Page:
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Delhi Water Supply Situation Worsens As Yamuna River “Almost Dry “


Delhi requires around 1,200 MGD of water, while the DJB supplies around 950 MGD.

New Delhi:

The water supply situation in the national capital has deteriorated further as the Wazirabad pond level has now dropped to 668.3 feet, the lowest this year, against the normal of 674.5 feet, officials said on Saturday.

“Since the Yamuna river is almost dry, we are diverting water from the Carrier Lined Canal (CLC) and the Delhi Sub Branch (DSB) towards Wazirabad. As a result, the water production at Haiderpur Phase I and Phase II and Bawana water treatment plants have been hit,” an official said.

Water in north Delhi, northwest Delhi, west Delhi and parts of south Delhi will be available at low pressure till the situation improves, the Delhi Jal Board (DJB) said in a statement.

Haryana supplies a total of 610 million gallons of water a day to Delhi through two canals — CLC (368 MGD) and DSB (177) — and the Yamuna (65 MGD).

The CLC and the DSB are supplied water from the Hathni Kund via Munak canal and the Bhakra Beas Management Board. Besides, Delhi receives 253 MGD from Uttar Pradesh through the Upper Ganga Canal, and 90 MGD is drawn from ranney wells and tube wells installed across the city.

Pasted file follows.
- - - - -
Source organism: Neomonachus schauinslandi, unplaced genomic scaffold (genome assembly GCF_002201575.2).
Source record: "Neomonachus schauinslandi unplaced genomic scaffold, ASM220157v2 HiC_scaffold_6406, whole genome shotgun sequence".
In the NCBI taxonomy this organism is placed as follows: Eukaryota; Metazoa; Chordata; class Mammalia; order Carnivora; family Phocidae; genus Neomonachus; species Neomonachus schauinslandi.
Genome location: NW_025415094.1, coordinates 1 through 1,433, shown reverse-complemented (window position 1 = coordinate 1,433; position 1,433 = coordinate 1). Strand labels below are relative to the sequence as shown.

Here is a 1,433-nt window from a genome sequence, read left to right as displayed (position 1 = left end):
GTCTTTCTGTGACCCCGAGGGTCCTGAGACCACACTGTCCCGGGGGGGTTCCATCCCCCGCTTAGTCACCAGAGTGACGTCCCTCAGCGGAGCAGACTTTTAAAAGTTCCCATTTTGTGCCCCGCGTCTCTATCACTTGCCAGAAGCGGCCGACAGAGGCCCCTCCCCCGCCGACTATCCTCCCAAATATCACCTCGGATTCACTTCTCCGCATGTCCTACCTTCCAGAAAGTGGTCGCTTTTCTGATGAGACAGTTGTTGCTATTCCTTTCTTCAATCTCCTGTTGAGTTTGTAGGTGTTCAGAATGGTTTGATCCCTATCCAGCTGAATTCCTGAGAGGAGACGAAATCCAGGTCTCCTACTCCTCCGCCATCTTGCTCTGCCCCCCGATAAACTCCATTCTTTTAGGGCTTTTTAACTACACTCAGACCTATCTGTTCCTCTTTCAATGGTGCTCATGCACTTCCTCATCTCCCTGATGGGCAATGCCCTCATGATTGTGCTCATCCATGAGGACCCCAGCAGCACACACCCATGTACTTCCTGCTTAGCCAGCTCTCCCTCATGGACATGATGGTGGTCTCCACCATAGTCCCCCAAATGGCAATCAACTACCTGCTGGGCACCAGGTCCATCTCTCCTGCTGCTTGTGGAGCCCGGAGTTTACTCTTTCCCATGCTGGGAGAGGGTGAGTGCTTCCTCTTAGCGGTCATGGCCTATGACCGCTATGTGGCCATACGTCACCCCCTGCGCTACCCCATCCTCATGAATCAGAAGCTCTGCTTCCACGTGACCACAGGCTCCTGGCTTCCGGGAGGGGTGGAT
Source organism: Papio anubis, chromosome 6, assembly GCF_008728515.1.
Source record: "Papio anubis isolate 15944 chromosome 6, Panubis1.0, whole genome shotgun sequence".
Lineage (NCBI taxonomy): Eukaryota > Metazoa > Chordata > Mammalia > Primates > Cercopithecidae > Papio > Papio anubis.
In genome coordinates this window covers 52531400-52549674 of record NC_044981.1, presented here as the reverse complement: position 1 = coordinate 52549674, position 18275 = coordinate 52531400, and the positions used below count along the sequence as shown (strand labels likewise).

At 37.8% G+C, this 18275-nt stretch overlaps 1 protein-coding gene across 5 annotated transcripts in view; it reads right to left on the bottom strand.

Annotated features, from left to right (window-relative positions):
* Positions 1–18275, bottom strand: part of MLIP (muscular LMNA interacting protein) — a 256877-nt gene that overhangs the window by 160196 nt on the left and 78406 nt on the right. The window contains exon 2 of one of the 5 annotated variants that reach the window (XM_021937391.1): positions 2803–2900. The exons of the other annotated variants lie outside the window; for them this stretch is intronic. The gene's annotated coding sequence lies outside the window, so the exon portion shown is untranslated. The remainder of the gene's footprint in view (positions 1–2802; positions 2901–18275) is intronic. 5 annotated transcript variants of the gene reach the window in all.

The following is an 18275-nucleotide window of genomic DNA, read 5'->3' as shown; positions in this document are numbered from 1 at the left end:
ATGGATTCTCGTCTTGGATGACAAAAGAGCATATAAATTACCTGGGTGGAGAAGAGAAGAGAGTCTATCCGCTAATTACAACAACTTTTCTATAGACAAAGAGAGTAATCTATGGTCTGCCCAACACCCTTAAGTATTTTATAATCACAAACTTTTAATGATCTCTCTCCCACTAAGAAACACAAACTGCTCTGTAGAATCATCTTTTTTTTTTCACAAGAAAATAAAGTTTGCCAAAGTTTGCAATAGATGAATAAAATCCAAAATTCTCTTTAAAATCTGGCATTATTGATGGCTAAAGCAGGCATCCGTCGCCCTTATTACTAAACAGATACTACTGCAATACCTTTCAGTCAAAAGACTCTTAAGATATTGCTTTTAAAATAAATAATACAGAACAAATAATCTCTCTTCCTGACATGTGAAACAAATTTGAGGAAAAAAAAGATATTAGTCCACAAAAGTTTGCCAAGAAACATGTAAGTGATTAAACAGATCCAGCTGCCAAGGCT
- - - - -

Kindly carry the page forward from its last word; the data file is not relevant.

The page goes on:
Water supply from Wazirabad, Chandrawal and Okhla WTPs, which lift raw water from the Wazirabad pond, has reduced by up to 30 per cent.

The Chandrawal, Wazirabad and the Okhla WTPs have a capacity of 90 MGD, 135 MGD and 20 MGD, respectively.

The plants supply drinking water to northeast Delhi, west Delhi, north Delhi, central Delhi, south Delhi, including Delhi Cantonment, and New Delhi Municipal Council areas.

Delhi requires around 1,200 MGD of water, while the DJB supplies around 950 MGD.

The water supply has been further reduced by around 65 MGD due to the depleted water level in the Wazirabad pond.

The DJB had on Tuesday written another letter to the Haryana Irrigation Department, asking it to urgently release 150 cusecs of additional water in the “almost dry” Yamuna.

This was the fourth time in less than three weeks that the utility has written to the Haryana Irrigation Department.

On Friday, Haryana Chief Minister Manohar Lal Khattar had asked the Delhi government not to indulge in “petty politics” over the water sharing issue, saying if it wants more water, it should ask Punjab to release his state’s “legitimate share”.

(This story has not been edited by NDTV staff and is auto-generated from a syndicated feed.)



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